Who Let the Dogs Out?
More pet owners are integrating their pets into all areas of their lives
We know how obsessed Millennials are with their “fur babies”—from pets with their own Instagram accounts to doggie daycares. Millennials are putting off marriage and children much longer than previous generations, and according to AdWeek, a study done by business solutions agency Gale, shows that almost half see having a pet as practice for having children later on.
In a digitally-focused era, people are becoming more isolated even as they experience more connectivity (some are even calling it the age of loneliness). Millennials are reporting high rates of anxiety and depression—something that can be combatted with pet ownership. It was also recently discovered that the love and bonding hormone, oxytocin, is released in both dogs and their owners when they gaze into each other’s eyes, just as it is human to human. Millennials, masters of the gig-economy, take their pets everywhere: to restaurants, shopping and traveling.
This presents unique challenges—and opportunities—for businesses and business owners. Employers competing to attract talent are looking for ways to make their offices pet-friendly in order to have a hiring edge. Half of women and nearly a third of men say "I love you" to their pet multiple times per day, and bringing them to the office can have huge benefits for employees and their productivity.
We’ve known for a long time that bringing a pet to work lowers stress levels, reduces blood pressure, encourages exercise and decreases loneliness. People who work at pet-friendly offices say bringing their pet to work is one of the most valuable benefits, according to Purina’s pets at work survey, and it’s seen as a top driver for better office morale, productivity and even retention. The survey found that 80 percent of workers at pet-friendly offices say having a pet at work would make them feel happier and more relaxed, and most importantly, employees in pet-friendly workplaces are twice as likely to be “very satisfied” with work compared to workers at offices where pets are not allowed (63 percent vs. 35 percent).
“Pets bring physical and emotional benefits to our lives and those same benefits also apply to the workplace and employees,” said Dr. Kurt Venator, DVM, PhD. “If you own a business, consider how becoming a pet-friendly workplace could change the culture of your organization.” (Wondering how to implement programs encouraging pets at work? Check out this Pets at Work Employee Toolkit.)
Likewise, savvy companies are targeting the crossover of pets being a bigger part of people’s lives. If almost half the up-and-coming population is willing to treat their pets like they would their children, it presents a huge potential boon for brands.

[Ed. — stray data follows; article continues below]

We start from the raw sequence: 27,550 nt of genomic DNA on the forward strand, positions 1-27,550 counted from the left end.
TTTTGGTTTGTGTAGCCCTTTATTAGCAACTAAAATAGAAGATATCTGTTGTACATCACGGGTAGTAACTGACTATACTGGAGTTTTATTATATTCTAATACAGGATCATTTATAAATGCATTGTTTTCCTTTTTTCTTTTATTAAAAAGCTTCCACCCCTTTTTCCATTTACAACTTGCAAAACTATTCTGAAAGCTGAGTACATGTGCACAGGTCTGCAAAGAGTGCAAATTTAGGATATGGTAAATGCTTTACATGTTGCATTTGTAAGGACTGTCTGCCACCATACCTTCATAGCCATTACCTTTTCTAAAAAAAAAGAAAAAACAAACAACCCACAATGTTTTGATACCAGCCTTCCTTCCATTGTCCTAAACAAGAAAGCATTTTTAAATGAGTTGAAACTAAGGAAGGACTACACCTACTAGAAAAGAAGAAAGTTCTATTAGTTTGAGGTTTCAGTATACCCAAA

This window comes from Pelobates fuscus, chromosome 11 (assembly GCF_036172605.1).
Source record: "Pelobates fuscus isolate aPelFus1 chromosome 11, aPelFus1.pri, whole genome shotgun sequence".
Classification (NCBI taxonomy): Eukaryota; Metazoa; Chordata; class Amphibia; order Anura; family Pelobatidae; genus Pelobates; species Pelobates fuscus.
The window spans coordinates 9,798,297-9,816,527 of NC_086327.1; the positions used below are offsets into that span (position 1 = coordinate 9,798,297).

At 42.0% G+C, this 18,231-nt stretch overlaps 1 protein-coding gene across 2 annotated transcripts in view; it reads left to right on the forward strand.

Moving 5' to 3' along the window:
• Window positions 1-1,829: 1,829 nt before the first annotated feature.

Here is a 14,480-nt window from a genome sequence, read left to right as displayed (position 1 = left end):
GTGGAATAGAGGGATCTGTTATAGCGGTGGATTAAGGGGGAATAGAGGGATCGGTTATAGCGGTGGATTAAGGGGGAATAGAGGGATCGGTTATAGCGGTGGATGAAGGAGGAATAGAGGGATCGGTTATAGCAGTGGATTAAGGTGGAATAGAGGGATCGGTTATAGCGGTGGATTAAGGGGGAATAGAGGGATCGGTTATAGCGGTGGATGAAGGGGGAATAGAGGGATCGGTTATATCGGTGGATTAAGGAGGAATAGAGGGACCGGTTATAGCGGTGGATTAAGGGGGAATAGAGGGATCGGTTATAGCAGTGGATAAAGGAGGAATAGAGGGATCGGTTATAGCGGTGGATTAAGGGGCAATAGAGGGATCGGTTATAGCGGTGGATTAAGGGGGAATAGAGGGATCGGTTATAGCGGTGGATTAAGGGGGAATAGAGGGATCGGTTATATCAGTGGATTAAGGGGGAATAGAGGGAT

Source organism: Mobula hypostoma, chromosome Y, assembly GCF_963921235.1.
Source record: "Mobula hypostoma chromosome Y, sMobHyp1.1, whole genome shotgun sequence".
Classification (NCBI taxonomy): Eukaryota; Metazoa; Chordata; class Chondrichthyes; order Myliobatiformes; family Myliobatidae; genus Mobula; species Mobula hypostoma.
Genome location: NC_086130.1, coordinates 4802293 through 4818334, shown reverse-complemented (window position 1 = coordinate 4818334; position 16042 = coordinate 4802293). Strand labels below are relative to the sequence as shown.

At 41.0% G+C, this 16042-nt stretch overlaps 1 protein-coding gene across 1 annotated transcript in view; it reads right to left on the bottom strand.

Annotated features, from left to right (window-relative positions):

Customers are wanting customizable options for their pets, from food to boxes of toys and treats delivered to their doorstep from companies like BarkBox and SuperChewer. Using social-media to connect with their customer base in their native language, BARK, the parent company of BarkBox and SuperChewer, reaches more than 11 million people via social media channels and events.
Even companies that don’t have a direct connection to pets are forging relationships with pet companies to make their brands and events appeal to pet owners. Drivers of Subaru vehicles, for example, are well-known for being dog-lovers and outdoor enthusiasts. Their annual Winterfest is a lifestyle tour that visits multiple mountain cities, delivering attendees unique winter experiences. The events have always been dog-friendly, but this year, they’ve partnered with BARK to host the Super Chewer Outpost, a mobile, dog-centric area hosting demos, training sessions and giveaways. The space includes fire pits, dog play spaces and new toys. The Super Chewer Outpost will visit four cities on its tour, including Copper Mountain.
“Subaru knows its customers, and they know that more and more of them are including dogs in their lives,” said Meghan Knoll, General Manager of Super Chewer. “For the modern dog parent, dog happiness means more than just toys and treats at home – we want them with us on all of life’s adventures.”
About Dr. Kurt Venator, DVM, PhD: Dr. Venator has worked with Purina for more than 12 years, currently as Chief Veterinary Officer. He and his team travel the country sharing his expertise in small animal nutrition and veterinary medicine at clinics, schools and events around the country.